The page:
The Lamont family was saddened recently by the news that former staff member Adele Hanley passed away on August 1. Mother of Lamont’s Jean Hanley, Adele worked as a Staff Associate in the Geochemistry Division for 32 years, from 1969 until her retirement in 2001. While at Lamont, she provided analytical support for a broad range of studies of marine sediments and ice cores, and she participated in several oceanographic cruises. Steve Goldstein wrote, “All of us who were here before 2001 remember [Adele’s] friendly manner and smile.” A memorial service is planned for the afternoon of September 2 at the Prince of Peace Church at 106 Orangeburgh Road in Old Tappan, New Jersey.
Back on campus, Lamont’s web site gained three new research stories this past week. An Adrienne Kenyon story Friday featured the ivory forensic work of Kevin Uno and his collaborators (http://www.ldeo.columbia.edu/news-events/fighting-ivory-trafficking-forensic-science). Kevin uses accelerator mass spectrometry to date the time that an elephant was killed to harvest its tusks, and his work informs efforts by state, national, and international organizations to curtail the actions of poachers and traffickers in illegal ivory.
On Monday, the Center for Climate and Life completed a video on the impact of climate change on shelter (http://www.ldeo.columbia.edu/news-events/how-will-climate-change-impact-shelter). The video – produced by Francesco Fiondella and Rebecca Fowler along with motion graphic designer Duane Dobbels – features interviews with Robin Bell, Radley Horton, and Adam Sobel.
On Wednesday, a Kevin Krajick story was posted on the work of Joaquim Goes and Beizhan Yan to characterize pollutants and particularly plastic microbeads in the waters and sediments around New York City (http://www.ldeo.columbia.edu/news-events/new-york%E2%80%99s-waterways-are-swimming-plastic-microbeads). Plastic microbeads, less than 5 micrometers in diameter and in common use in toothpaste, shampoo, and cosmetic products, pose environmental hazards for freshwater and marine species. The work of Joaquim and Beizhan, currently at an exploratory stage, is being conducted in partnership with Riverkeeper and with the engagement of local high school students and their science teacher.
Yesterday, the Director of the federal Office of Management and Budget issued a four-page memorandum to the heads of executive departments and agencies on the administration’s fiscal year 2019 budget priorities in the area of research and development (http://www.sciencemag.org/news/2017/08/trump-offers-his-first-list-science-priorities-and-it-s-america-first). The memo lists five “priority areas”– American military superiority, American security, American prosperity, American energy dominance, and American health – that “should receive special focus in agency budget requests,” within the constraint that R&D investments should “best serve the American people” and be “budget neutral.” The memo is an early step in a long process that involves submission of agency budgets to OMB next month, iteration on those budgets through the fall, submission of the President’s budget to Congress next winter, and one or more final appropriations bills passed by Congress more than a year from now. Given the length of this process and the rate at which relations between the White House and Congress change in tenor and trust, the final budgets are likely to differ substantially from those that might be inferred from yesterday’s memo.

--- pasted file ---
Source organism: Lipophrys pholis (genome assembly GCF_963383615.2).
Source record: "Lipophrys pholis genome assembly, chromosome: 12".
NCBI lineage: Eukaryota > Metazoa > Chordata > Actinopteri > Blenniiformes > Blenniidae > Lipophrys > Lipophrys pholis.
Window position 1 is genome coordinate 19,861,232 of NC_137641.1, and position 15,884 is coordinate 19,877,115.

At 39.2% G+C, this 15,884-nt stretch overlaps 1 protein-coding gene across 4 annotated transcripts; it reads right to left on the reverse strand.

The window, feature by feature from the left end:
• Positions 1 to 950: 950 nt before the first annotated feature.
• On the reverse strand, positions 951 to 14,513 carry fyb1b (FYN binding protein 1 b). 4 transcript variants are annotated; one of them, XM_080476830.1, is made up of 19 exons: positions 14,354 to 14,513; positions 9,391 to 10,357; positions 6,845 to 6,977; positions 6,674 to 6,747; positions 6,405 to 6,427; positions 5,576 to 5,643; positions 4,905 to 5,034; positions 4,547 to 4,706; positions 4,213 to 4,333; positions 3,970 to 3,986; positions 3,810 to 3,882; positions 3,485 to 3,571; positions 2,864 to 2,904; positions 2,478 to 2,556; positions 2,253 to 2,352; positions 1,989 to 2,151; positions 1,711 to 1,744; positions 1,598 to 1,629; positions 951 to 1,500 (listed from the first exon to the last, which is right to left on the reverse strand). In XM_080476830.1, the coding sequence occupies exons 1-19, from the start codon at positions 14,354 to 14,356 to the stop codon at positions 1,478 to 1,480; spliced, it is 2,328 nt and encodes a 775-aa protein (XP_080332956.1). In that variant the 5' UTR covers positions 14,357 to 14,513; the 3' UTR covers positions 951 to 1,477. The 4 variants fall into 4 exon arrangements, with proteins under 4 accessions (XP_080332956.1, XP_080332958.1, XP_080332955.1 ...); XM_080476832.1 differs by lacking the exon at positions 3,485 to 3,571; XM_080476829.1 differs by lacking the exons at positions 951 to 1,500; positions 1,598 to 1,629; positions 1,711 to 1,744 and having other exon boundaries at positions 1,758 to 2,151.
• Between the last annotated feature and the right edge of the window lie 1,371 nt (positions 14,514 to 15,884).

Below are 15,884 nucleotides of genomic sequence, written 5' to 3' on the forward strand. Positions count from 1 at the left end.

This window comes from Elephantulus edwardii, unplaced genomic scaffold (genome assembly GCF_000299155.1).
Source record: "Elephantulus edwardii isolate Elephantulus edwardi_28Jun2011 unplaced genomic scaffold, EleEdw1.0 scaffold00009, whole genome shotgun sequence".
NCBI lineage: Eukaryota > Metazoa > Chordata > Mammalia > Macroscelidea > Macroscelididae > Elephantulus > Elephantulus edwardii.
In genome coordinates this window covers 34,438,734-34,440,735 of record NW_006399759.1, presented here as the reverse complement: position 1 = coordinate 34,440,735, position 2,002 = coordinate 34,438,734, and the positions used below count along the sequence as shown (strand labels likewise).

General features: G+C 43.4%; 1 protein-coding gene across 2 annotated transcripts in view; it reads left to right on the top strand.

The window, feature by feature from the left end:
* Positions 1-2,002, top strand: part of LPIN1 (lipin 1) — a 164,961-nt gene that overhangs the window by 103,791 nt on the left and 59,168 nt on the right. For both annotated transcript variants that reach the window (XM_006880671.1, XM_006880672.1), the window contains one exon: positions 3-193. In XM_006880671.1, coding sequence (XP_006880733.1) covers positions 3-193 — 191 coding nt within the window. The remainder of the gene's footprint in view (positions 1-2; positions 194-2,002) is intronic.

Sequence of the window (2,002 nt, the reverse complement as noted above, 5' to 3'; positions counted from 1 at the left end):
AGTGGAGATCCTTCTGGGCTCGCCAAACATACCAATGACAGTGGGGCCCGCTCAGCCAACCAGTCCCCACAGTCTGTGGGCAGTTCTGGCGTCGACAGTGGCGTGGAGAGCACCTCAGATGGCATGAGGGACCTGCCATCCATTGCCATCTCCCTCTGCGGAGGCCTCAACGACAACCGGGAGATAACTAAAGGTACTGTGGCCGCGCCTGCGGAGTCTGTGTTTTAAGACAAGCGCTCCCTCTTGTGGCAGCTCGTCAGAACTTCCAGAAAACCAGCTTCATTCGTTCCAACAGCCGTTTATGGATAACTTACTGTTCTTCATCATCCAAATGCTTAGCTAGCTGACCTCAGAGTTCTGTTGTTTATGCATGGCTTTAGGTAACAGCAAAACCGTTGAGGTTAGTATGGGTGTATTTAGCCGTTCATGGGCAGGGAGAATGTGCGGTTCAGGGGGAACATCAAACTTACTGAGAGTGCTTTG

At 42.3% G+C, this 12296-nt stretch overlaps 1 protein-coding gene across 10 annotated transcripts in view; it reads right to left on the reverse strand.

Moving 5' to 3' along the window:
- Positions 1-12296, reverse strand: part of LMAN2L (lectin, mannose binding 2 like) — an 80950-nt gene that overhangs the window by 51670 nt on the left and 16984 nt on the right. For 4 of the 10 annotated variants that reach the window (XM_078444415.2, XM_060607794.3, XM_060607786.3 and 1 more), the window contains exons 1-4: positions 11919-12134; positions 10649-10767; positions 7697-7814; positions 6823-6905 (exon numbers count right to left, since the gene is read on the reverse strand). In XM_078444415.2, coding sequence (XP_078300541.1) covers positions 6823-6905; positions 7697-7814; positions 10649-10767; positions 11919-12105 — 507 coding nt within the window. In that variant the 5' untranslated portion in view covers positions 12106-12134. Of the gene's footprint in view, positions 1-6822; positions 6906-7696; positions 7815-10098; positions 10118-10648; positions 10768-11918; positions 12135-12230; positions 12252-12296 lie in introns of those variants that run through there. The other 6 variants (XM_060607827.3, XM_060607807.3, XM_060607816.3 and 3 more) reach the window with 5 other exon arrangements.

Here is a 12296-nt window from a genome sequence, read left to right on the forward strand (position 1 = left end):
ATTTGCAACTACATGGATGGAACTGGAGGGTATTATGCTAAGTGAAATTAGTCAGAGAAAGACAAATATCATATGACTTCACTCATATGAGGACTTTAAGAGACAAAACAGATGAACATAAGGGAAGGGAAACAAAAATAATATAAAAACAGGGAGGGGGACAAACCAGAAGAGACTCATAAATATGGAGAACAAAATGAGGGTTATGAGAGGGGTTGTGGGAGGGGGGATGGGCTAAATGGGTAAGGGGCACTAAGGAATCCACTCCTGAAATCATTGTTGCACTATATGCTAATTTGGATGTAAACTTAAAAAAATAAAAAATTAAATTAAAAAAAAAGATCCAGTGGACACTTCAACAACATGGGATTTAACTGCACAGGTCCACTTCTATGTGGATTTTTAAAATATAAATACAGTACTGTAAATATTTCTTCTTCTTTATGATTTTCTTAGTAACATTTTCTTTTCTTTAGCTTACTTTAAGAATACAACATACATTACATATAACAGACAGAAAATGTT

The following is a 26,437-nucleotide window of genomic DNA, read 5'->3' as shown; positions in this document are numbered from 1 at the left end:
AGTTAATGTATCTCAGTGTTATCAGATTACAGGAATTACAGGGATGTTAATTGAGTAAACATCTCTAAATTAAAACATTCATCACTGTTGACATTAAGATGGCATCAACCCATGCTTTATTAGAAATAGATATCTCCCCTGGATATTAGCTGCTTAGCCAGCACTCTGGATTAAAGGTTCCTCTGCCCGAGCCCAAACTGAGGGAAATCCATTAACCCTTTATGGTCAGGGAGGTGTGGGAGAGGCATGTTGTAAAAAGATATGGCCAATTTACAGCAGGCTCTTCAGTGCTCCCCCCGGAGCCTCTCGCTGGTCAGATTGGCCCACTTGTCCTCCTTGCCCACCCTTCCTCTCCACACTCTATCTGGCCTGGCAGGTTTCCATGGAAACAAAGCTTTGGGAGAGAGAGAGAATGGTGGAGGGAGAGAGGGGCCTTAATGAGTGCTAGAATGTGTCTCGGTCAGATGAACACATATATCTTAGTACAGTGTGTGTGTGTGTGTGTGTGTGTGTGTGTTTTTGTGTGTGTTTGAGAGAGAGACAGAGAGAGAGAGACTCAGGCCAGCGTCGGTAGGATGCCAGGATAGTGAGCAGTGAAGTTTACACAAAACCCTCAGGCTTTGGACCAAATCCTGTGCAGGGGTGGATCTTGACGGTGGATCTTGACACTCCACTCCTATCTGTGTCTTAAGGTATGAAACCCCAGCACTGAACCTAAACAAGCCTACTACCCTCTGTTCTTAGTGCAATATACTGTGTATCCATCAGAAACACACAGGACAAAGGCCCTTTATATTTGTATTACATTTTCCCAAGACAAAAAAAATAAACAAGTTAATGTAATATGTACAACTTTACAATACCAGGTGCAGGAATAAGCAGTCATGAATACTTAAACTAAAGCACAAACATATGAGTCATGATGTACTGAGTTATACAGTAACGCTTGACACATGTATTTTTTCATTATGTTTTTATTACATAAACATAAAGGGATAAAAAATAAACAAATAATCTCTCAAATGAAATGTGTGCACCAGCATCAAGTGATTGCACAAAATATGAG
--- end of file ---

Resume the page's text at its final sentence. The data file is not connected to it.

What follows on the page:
Today, the high school interns in the Secondary School Field Research Program (SSFRP) (http://www.ldeo.columbia.edu/SSFRP) will be giving presentations on their summer research experiences. Oral presentations will be given in the Monell Auditorium from 10:45 am to 12:30 pm, and a poster session will follow from 1:00 to 2:30 pm in the Comer Building Atrium. Bob Newton, SSFRP Program Director, has invited everyone on campus to attend either or both of the sessions.
The scientific highlight of next week will be the solar eclipse on Monday afternoon (EDT) (https://www.nytimes.com/2017/08/14/science/eclipse-chasers-first.html), visible at least in part across all of the continental United States. I’ll be in South Carolina, in the path of totality and hoping for clear skies. I hope that all of you experience the event in some form. It’s not every day that you can be followed by a moonshadow.